What Does Maryland Do About Employment Discrimination by Religious Institutions?

What Does Maryland Do About Employment Discrimination by Religious Institutions?

new case by the state’s highest court addressed a raging issue – do religious institutions have free rein to discriminate against employees, or must there be a religious component to the discrimination?

The new case involved a claim by Mary Linklater that the Prince of Peace Lutheran Church in Montgomery County.  On the merits, the Court of Appeals agreed that “the evidence was sufficient to establish that Respondent (1) was the victim of sexual harassment, (2) complained about the harassment, and (3) was the victim of additional harassment and retaliation as a result of her complaints.”  The employee won a substantial verdict at trial.

The more difficult constitutional issues arise because the employee was employed as a music director by a church.  Music directors are involved in a church’s ministry, and courts try to stay out of church governance issues because of the First Amendment.  On the other hand, as an employer subject to the laws of the state and country, a church employer is bound by laws that do not encroach on religious issues, such as sex discrimination.  To relieve churches of all employment laws would tilt the church/state barrier too far in favor of churches, favoring religion, which also violates the First Amendment.

It gets murkier with sexual harassment.  While sexual harassment is sex discrimination, and therefore not off limits under a church and state separation analysis, part of Ms. Linklater’s claims stated that her harassing boss engaged in quid pro quoharassment.  That is, Ms. Linklater claimed that she was promised a job benefit only if she gave in to her boss’s requests for sexual favors.  To judge whether she makes out all parts of her claim, though, the court has to look at whether her job performance was good enough to get the promotion without the sexual harassment.  This intrudes on a church’s religious freedom.  Similarly, the Court of Appeas decided that the retaliation firing claim intruded too closely on a religious institution’s ability to make its own employment decisions.  The hostile work environment claim, however, survives.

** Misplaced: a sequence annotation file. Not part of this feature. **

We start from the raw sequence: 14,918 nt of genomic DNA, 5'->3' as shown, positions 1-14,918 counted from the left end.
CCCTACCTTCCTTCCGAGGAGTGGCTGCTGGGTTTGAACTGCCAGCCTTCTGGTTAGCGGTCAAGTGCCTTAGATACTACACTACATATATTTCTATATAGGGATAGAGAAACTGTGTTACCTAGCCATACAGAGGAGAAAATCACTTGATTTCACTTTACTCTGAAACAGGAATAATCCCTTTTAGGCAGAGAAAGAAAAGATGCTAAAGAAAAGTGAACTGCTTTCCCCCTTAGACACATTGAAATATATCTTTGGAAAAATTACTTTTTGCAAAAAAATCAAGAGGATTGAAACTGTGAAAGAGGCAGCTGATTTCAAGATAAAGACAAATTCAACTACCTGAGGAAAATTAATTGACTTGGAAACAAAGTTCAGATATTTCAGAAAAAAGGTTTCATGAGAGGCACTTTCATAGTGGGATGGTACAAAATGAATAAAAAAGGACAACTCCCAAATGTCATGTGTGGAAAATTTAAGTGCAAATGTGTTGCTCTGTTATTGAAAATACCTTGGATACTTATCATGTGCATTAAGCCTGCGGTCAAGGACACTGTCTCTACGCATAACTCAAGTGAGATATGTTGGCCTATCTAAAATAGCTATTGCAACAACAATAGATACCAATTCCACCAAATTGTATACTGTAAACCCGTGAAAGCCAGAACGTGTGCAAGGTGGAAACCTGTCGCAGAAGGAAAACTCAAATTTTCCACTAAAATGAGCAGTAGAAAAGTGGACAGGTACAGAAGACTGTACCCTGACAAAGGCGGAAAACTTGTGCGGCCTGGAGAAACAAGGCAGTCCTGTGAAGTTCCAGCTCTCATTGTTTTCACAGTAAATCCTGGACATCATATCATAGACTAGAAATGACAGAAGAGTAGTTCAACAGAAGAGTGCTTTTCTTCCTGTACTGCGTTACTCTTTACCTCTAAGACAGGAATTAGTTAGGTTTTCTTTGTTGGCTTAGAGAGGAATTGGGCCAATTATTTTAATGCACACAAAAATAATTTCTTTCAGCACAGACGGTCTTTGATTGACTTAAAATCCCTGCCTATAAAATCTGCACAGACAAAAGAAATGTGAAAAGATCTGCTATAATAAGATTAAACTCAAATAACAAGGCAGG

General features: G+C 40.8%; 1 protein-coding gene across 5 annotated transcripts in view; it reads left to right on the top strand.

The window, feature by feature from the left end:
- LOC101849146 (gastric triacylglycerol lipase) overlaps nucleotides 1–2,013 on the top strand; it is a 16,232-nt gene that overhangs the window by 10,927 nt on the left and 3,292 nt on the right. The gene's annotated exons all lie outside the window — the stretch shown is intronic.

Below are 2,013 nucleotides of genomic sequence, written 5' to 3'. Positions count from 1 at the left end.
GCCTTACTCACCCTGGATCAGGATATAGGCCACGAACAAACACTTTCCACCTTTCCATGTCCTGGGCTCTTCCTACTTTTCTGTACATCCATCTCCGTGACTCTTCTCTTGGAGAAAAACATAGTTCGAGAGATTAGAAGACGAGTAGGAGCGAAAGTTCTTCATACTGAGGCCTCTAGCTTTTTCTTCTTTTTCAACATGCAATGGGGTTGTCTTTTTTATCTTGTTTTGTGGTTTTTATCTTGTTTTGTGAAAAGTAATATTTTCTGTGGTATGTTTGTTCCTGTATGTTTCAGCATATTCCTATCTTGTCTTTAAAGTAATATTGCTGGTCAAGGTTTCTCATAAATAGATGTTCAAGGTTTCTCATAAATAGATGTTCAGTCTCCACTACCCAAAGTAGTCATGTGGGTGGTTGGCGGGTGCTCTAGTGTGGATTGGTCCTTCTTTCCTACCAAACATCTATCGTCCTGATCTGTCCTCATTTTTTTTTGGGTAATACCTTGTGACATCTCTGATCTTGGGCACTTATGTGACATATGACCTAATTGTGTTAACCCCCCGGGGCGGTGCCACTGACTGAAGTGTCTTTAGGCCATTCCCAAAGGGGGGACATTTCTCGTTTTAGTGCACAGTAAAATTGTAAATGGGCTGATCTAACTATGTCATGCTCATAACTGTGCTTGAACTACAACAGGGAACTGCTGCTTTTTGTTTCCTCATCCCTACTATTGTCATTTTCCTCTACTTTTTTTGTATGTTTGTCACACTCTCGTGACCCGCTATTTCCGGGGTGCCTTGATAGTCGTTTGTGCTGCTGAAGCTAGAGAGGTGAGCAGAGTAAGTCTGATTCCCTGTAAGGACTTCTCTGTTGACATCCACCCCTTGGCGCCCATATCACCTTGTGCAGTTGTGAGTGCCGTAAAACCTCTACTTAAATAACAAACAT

The Court did not unanimously agree on this issue.  The dissent would limit the religious exemption to a situation where a termination decision had a “spiritual rationale.”  The hurch had not offered a reason for the firing that had anything to do with its doctrine.

As a result of this decision, the case will be returned to the trial court.  The verdict is erased on state law counts, but now Ms. Linklater may pursue her gender discrimination and sexual harassment hostile environment claims.

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